Many of the nation’s most notorious trials have taken place at the intimidating Court Number One at the Old Bailey. In his excellent second book, barrister and author Thomas Grant offers detailed accounts of 11 of those cases, with protagonists ranging from the diabolical (Peter Sutcliffe, Ian Huntley) to the pathetic, including the Profumo patsy Stephen Ward and the unjustly executed Timothy Evans, stooge for 10 Rillington Place’s John Christie. There is plenty of humour throughout, not least from out-of-touch judges bewildered by “that Greek chap, clitoris”, but this is ultimately an affecting study of how the law gets it right – and wrong.
This book charts a sorry journey from Great War naivety — Lord Albemarle, hearing of an obscene libel trial in 1918, asked his chums at the Turf Club “Who’s this Greek chap Clitoris they’re all talking about?” — to the slumminess of mid-20th century Britain, riddled with damp and spy rings.
Grant takes 11 of the most celebrated trials from the Old Bailey’s Court Number One, beginning with its opening in 1907, and retells their sensational stories. On the face of it, the book might look lurid... If you are looking for shocking or titillating details, you will find them... Some details are disturbing. Who knew that women were prepared for hanging with special canvas pants, to conceal any bleeding from their suddenly prolapsing wombs? Others are farcical, such as the revelations at the 1963 trial of the supposed spy Giuseppe Martelli... Grant’s humour is never gratuitous because it is deployed to bring the Old Bailey to life, which he does brilliantly... Above all, this book is not lurid because Grant is making a thoughtful point. A criminal trial, he argues, can be an “underground route into an understanding of the past”. By capturing intimate facts and individual voices, a trial can “capsize our sense of a period”. It can also shake up our sense of our own... The Old Bailey might be a Jacobean theatre, at times. But like this deceptively thrilling book, it also stands for something very serious.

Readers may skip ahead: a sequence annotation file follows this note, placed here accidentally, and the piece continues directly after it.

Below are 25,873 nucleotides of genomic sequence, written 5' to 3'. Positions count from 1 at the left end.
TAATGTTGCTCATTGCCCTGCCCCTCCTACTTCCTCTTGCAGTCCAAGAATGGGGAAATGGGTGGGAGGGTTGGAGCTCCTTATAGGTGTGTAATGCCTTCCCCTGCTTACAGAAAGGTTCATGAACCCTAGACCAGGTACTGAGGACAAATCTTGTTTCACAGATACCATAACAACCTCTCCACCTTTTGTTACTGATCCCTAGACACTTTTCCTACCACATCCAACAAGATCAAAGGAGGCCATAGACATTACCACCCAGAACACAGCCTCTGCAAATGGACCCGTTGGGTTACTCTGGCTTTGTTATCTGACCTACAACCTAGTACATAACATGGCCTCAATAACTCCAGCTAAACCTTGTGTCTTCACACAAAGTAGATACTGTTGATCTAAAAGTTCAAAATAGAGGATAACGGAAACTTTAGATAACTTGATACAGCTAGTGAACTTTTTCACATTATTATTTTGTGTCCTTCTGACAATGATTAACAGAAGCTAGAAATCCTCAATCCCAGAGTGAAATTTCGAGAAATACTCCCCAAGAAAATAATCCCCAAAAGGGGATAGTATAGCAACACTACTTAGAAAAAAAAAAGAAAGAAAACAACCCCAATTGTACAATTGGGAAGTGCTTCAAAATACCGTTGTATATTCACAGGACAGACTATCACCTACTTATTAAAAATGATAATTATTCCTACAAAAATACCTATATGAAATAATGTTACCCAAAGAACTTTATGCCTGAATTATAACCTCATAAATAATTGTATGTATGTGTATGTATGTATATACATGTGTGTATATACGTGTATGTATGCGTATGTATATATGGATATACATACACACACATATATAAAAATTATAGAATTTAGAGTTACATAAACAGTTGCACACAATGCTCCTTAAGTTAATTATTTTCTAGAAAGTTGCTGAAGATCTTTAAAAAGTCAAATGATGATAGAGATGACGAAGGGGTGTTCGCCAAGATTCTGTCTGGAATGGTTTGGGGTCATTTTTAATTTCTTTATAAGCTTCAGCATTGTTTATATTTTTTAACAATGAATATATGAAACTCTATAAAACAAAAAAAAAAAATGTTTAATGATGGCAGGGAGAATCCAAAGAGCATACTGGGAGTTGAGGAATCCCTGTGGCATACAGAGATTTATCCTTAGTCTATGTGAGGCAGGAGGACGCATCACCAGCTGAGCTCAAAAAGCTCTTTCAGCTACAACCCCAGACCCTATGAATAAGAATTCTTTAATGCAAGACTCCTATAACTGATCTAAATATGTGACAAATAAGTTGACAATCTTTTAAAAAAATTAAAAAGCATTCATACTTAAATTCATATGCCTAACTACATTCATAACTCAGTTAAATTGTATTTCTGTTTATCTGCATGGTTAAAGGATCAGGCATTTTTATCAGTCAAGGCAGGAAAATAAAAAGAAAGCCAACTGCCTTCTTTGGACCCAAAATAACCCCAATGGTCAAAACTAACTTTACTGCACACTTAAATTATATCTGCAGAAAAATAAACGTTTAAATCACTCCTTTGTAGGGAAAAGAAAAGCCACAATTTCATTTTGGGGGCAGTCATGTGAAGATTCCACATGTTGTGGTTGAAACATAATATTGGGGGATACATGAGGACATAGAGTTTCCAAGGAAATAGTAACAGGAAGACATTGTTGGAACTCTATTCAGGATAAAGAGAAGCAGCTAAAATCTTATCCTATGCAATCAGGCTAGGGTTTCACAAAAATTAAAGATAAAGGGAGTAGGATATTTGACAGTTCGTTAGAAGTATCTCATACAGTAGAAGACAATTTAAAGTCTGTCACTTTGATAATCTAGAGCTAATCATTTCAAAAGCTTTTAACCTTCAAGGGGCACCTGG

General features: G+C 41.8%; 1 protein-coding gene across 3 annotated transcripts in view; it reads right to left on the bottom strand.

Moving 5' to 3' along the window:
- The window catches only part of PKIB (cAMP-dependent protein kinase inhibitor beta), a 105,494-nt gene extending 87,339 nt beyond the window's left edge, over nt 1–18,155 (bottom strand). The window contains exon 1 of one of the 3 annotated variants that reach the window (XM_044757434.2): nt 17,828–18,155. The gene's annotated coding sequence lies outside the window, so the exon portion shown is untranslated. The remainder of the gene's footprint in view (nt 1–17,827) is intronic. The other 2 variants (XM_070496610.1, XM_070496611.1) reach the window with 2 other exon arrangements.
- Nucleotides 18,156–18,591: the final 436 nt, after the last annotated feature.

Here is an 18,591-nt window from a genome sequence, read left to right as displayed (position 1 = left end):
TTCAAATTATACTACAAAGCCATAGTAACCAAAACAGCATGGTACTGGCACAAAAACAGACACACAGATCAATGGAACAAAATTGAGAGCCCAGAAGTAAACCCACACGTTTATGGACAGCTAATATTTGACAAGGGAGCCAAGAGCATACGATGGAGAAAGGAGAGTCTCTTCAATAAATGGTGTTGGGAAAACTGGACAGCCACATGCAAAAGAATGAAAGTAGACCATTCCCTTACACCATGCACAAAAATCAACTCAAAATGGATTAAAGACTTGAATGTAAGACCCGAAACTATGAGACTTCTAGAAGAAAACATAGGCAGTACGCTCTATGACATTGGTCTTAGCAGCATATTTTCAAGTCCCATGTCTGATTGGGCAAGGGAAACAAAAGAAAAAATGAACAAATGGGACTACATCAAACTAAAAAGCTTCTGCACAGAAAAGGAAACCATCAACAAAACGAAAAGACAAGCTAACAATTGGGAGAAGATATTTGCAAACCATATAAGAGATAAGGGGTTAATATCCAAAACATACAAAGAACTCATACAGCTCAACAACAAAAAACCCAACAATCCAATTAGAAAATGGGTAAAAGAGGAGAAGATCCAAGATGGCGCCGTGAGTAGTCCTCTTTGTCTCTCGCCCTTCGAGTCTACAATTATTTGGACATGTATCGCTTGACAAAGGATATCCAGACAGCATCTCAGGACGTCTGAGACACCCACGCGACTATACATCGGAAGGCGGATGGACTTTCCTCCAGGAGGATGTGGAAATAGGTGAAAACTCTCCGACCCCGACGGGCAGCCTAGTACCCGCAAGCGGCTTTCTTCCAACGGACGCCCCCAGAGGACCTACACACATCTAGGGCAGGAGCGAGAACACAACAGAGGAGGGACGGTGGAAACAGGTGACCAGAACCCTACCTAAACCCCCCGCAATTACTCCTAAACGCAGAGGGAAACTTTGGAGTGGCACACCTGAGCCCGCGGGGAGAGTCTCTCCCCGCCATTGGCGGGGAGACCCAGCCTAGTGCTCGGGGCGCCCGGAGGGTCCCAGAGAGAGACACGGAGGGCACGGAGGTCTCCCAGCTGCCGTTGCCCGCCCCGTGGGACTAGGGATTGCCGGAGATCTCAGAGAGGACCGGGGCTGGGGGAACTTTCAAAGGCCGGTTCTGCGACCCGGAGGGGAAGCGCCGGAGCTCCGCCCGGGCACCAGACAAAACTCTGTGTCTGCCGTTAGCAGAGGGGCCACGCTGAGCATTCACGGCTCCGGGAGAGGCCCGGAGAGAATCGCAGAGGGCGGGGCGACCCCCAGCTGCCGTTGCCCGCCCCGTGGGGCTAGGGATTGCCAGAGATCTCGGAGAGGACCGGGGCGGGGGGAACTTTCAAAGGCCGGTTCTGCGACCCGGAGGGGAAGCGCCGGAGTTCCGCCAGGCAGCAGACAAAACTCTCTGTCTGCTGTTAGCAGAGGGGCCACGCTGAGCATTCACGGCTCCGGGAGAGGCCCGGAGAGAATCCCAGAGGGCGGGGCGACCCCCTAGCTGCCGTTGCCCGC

He is a master at conveying the cut-and-thrust of cross-examination, managing to maintain a sense of speed while making sure the reader does not miss the cultural or legal context. His style is drily witty, but just when you start to think he is a bit too detached from what are, after all, matters of life and death, he soars into a rhetorical flight; and although these can sometimes be a little cheesy or metaphor-mangling, they are happy evidence of the humanity behind Grant’s pawky exterior. At times the book is very moving, notably when he describes the trial of Ruth Ellis, the last woman to be hanged in Britain, and seems almost to be willing himself into the body of her barrister in order to offer a more competent defence.